Vulvar AV Malformation in a 16-Year-Old Girl
Congenital arteriovenous malformations (AVMs) are infrequent but represent a serious medical challenge because of their unpredictable progression and high hemodynamic activity.

Published in the Journal of Pediatric and Adolescent Gynaecology. The authors report on the treatment of a voluminous vulvar AVM in a 16-year-old girl. After failure of medical therapy, a radical surgical resection was performed with preliminary embolization and flap reconstruction.

A 16-year-old girl reported with a congenital AVM of the right labia majora (97 × 140 × 30 mm). She had previously undergone 2 selective embolizations at 2 and 9 years of age. The lesion did not progress for 2 years after the last treatment but then suddenly increased in volume when the patient was 11 to become painful, inflamed, ulcerated, and turgid with a nodular aspect. The size of the lesion and the labia asymmetry caused discomfort and was esthetically displeasing.

The patient was treated with a mammalian target of rapamycin (mTOR) inhibitor as targeted therapy combined with prophylactic antibiotic therapy. The aspect of the lesion improved within a month of treatment: the skin color returned to normal, the ulceration healed, and the volume and pain decreased.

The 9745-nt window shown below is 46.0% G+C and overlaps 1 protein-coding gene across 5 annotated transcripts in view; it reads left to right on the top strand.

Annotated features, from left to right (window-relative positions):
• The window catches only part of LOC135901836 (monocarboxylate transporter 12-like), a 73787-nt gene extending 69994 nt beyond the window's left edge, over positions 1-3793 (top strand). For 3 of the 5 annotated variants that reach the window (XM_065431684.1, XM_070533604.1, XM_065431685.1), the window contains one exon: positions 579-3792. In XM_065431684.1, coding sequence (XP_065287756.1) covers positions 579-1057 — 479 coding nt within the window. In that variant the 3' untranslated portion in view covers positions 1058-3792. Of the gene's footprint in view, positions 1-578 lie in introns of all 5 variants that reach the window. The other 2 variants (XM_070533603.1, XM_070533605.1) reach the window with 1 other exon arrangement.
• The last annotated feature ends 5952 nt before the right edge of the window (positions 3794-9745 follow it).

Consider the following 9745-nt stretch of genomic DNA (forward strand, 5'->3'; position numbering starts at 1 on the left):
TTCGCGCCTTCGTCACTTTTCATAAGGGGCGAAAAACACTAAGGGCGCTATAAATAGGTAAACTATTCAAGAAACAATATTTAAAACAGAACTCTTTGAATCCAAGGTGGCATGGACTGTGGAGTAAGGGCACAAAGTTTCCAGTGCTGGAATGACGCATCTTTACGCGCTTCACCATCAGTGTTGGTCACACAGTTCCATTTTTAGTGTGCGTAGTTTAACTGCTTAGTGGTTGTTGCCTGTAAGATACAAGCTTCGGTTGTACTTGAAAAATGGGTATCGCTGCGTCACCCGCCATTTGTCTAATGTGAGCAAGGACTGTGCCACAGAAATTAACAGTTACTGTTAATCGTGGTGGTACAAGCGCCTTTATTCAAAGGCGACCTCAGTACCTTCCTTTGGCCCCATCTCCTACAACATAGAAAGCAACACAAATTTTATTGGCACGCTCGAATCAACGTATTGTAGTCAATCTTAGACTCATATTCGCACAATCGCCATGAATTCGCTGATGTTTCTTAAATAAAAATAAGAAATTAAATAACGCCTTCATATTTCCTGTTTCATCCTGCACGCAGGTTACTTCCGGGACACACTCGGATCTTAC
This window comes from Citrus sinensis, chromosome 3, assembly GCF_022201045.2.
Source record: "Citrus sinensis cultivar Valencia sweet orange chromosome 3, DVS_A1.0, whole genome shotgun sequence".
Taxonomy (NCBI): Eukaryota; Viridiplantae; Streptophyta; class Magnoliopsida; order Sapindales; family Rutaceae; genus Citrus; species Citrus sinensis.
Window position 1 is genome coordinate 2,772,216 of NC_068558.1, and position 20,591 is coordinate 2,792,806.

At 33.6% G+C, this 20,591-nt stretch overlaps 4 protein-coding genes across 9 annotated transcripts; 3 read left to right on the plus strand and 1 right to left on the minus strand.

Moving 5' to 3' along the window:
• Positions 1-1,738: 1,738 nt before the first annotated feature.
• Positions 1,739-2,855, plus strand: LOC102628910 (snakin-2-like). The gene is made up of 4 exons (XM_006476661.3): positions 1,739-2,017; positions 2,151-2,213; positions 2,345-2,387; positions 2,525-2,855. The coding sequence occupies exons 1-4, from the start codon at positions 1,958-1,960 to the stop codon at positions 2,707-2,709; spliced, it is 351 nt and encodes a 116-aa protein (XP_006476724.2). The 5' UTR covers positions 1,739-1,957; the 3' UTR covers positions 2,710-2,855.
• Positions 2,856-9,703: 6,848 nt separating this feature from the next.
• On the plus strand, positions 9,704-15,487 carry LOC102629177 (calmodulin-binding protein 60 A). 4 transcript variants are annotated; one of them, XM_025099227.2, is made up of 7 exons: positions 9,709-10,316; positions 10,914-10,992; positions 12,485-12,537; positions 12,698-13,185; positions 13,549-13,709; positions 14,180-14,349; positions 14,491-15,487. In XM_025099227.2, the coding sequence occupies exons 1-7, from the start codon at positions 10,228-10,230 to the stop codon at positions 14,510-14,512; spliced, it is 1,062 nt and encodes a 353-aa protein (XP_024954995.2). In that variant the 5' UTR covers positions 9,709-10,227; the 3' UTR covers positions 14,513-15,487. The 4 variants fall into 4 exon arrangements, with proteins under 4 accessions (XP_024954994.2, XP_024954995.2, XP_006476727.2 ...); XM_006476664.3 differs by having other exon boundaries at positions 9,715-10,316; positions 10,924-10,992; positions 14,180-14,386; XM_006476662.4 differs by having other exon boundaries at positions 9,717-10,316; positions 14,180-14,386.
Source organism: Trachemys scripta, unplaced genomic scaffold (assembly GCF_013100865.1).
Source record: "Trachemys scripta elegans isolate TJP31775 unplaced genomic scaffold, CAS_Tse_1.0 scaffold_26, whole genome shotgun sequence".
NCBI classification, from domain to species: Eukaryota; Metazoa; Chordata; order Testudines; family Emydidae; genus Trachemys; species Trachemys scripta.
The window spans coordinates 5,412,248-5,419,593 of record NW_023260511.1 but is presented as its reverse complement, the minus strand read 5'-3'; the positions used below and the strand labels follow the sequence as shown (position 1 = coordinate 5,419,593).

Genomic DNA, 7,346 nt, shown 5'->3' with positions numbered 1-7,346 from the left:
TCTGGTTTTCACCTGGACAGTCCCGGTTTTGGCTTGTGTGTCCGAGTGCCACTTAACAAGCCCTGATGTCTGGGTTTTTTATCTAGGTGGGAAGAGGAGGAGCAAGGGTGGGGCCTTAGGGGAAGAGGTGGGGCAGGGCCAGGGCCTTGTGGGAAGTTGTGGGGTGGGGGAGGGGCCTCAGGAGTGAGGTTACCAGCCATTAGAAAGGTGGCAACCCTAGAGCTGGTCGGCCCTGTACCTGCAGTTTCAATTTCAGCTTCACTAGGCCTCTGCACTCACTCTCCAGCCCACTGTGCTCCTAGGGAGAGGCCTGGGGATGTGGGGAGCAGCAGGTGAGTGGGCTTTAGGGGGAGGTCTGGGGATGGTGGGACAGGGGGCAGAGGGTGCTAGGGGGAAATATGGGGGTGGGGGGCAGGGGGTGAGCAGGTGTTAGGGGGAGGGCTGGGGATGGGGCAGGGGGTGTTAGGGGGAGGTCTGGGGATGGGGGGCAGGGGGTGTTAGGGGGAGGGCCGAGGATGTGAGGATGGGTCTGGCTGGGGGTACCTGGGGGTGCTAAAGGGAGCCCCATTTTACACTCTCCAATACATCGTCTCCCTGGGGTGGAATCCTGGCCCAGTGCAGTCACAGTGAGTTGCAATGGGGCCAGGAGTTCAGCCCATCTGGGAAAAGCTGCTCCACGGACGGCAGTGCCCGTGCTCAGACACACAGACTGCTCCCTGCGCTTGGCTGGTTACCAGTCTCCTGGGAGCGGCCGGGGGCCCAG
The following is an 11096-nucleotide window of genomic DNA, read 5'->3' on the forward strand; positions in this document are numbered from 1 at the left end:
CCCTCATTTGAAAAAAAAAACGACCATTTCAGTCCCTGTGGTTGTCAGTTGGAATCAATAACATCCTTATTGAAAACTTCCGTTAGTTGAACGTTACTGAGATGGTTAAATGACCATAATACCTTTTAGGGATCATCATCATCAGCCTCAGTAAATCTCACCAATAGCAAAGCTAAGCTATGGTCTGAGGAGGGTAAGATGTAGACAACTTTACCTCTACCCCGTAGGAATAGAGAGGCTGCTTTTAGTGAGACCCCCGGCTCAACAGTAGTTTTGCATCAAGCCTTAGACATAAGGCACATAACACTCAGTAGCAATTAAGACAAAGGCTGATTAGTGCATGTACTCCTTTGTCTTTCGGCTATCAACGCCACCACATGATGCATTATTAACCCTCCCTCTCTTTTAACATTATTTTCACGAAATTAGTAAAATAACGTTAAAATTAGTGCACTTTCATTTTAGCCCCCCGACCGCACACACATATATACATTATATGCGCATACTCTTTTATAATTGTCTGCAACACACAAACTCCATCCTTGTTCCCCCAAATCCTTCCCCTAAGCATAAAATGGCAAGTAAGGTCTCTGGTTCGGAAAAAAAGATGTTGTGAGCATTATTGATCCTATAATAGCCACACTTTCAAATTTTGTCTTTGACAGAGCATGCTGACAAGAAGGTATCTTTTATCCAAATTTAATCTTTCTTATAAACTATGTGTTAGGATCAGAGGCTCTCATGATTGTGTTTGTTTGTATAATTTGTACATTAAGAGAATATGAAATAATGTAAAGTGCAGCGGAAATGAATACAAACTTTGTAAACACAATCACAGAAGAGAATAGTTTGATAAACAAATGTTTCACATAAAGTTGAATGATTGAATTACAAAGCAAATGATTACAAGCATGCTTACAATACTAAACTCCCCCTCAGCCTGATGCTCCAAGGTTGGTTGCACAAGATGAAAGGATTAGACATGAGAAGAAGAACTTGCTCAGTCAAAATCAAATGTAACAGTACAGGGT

Two years later (9 months after her first menstruation) the patient experienced cutaneous erosions along with severe episodic bleeding, lesion enlargement, and pain. The mTOR inhibitor was stopped and a β-blocker treatment was introduced to control the bleeding. Because this deterioration was thought to be hormonal-based, antiandrogen medication (cyproterone acetate) was initiated. This resulted in a short transient improvement before ulceration, bleeding, and pain returned.

Because medical therapy was no longer effective, we decided to perform surgery. The patient was hospitalized in a pediatric ward because of her young age. MRI revealed a lesion of 97 × 140 × 30 mm affecting the right labia majora and the pubis with a high-flow vascularization stemming from the right external iliac artery, the right common femoral artery, and both internal and external pudendal arteries. The lesion was drained using the femoral and right pudendal veins, forming an arteriovenous anastomosis in the nidus.

Continue reading about the case here: